The puppy is napping, after a wild squirrel chasing romp we just took in the arboretum behind our apartment. It’s gray and drizzly outside, the world has a muffled feeling, and I’m taking a quiet little break. There’s a pleasant empty stillness right now. It feels like a container for latent rejuvenating potential.
I feel as though I haven’t had that much to say lately. I mean, I could tell stories of the pup. About the number of times we trek up and down our three flights of stairs together so she can get out and I can watch her with a mix of admiration at how wondrous she obviously finds the world, and impatience because I can’t seem to let go of my own busybody agenda and feel my mind nagging at me to go back to my work.
I could tell you about the assortment of things she has hoovered up into her mouth. It reads like a bizarre post-apocalyptic still life: glass pieces, pottery shards, a screw, pinecones, styrofoam… I never quite noticed before how many little pieces of trash there are along the street. I could shock you with the story of how she seemed to think that she was an aerialist, or at least attached to some type of gliding device, and she leapt off of a 6 foot drop to crash on the sidewalk below.
Luckily, apart from shaken nerves, she was unscathed. But, I spent the next several hours fighting with tears of relief and feeling like a horrible, irresponsible puppy mom for not keeping her far away from that edge.
My days feel both frustratingly unproductive, with the puppy distracting me from my work every other minute (though, even when I am working, I find myself mostly staring at my pages of data and feeling unable to start) and pleasantly full with the little moments of annoyance, amusement, and joy that come with learning to take care of another life.
But, I feel as if I don’t have that much to say because I haven’t been feeling confident that these are stories worth telling. And, if you aren’t convinced your story is worth telling, it can unfortunately be a self fulfilling prophecy, delivered like a joke whose punchline comes out wrong, leaving everyone with quizzical looks rather than guffaws of laughter.
In the stillness of today though, my mind is shushed and resting in a corner, curled up like a puppy. It’s worn out from spending so much time bustling about in my head blustering about what I should be doing, and saying, and accomplishing, and getting on my case for letting me get on my own case. With my little bit of internal quiet echoing the external quiet, I’m encouraged that these little snippets of stories are worth something, that the everyday is the story as much as the absurdities and oddities are at other times. This is where I am right now.
And, I’m drinking a dirty chai latte that I made for myself. That doesn’t hurt either.
What is a dirty chai latte (besides a drink that sounds significantly less appealing than it is)? A chai tea (oops, that’s technically redundant) latte laced with a shot of espresso. Warm and soothing milk steeped with exotic spicy fragrance that wafts enticingly into your face. It has the rich, sweet winter flavors of gingerbread and the coziness of a cup of milk and honey before bedtime.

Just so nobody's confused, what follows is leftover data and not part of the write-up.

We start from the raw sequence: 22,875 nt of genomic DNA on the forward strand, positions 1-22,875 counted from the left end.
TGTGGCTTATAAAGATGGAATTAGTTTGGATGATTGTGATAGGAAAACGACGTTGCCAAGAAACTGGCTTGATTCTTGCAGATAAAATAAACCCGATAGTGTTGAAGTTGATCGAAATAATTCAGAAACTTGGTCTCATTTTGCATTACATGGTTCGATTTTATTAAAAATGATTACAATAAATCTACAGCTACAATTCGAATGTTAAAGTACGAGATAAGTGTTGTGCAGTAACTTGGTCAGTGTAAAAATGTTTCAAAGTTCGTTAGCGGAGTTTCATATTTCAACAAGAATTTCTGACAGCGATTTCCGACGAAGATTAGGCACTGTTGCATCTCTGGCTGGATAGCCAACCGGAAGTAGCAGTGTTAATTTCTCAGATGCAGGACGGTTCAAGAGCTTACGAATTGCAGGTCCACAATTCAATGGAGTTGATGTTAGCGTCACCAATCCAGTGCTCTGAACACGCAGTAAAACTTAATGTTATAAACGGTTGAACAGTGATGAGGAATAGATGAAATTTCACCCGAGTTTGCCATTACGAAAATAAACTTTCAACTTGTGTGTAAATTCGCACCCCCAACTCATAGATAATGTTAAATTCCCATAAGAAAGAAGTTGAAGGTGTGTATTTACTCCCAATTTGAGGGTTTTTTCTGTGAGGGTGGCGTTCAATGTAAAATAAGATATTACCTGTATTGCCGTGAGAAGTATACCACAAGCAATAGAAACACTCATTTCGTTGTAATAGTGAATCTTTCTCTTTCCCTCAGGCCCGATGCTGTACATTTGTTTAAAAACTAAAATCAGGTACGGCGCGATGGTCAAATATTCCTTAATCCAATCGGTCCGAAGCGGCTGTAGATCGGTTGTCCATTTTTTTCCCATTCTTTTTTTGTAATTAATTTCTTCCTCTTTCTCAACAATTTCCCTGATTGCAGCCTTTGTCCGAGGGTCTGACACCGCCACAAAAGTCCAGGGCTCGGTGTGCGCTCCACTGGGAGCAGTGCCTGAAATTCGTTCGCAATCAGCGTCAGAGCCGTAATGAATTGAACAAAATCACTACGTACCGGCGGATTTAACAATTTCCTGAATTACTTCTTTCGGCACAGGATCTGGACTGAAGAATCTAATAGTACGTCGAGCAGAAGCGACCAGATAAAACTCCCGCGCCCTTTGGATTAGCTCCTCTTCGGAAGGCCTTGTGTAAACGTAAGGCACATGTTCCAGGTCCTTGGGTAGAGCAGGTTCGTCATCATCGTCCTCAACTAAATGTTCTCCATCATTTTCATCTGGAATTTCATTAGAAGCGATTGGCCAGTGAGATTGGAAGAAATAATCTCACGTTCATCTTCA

It’s no bedtime libation, though, as the bold, but not aggressively so, caramel bitterness of espresso asserts itself through the blanket of dairy. The flavors scuffle briefly, then resolve into a beautifully harmonious, complex, and aromatic drink. It’s like the beverage version of a rejuvenating back rub and aromatherapy…or something.
The recipe is basically my own rendition of my adorable friend Jenny’s dirty chai hot toddy, sans bourbon. Though perhaps if I did juice it up with a shot of bourbon I’d feel even more inclined to relax and savor the moment. It’s delicious and invigorating enough without it, though, and it’s definitely not 5 o’clock yet in my somewhere.
And it couldn’t be easier. Just steep a blend of spices (you could also use your favorite loose leaf chai tea) in whole milk until it is thoroughly infused. Strain the warm milk, and spoon in a drizzle of golden honey for sweetness. If you’d like to whisk and froth it up a bit, by all means do so.
Divide this into mugs, then upend a long shot of espresso into each. Or, to be a bit fancier, pull the espresso into the mugs, then carefully pour the flavored milk into each mug, raising the foamy chestnut colored crema of the espresso to the surface, like a barista would. Whatever your skill level with this, it will taste marvelous.
Sit, sip, and enjoy a bit of stillness, however brief it is.
Dirty chai latte (makes 2)
- 12 oz. whole milk
- 1 cinnamon stick
- 2 cardamom pods
- 5 peppercorns, pink or black
- 1 1/2 inch chunk of fresh ginger, peeled, and partially smashed with the flat of a large knife
- 2 Tbs. honey
- 2 sachets of black tea (or two scoops of loose leaf black tea)
- 2 shots of espresso
- Lightly crush the spices together – you can do this in a large mortar and pestle, or by putting them in a small, closed back and crushing them with a rolling pin. Put the spices and the milk in a saucepan, bring just to a boil, then turn off the heat and allow to steep 8 minutes.
- Add the black tea and allow to steep 5 more minutes. Strain the milk. Return it to the saucepan (get any remaining spices out of the saucepan) and gently rewarm the milk if needed. Stir in the honey.
- Split the spiced milk between two mugs and add a shot of espresso to each. Enjoy!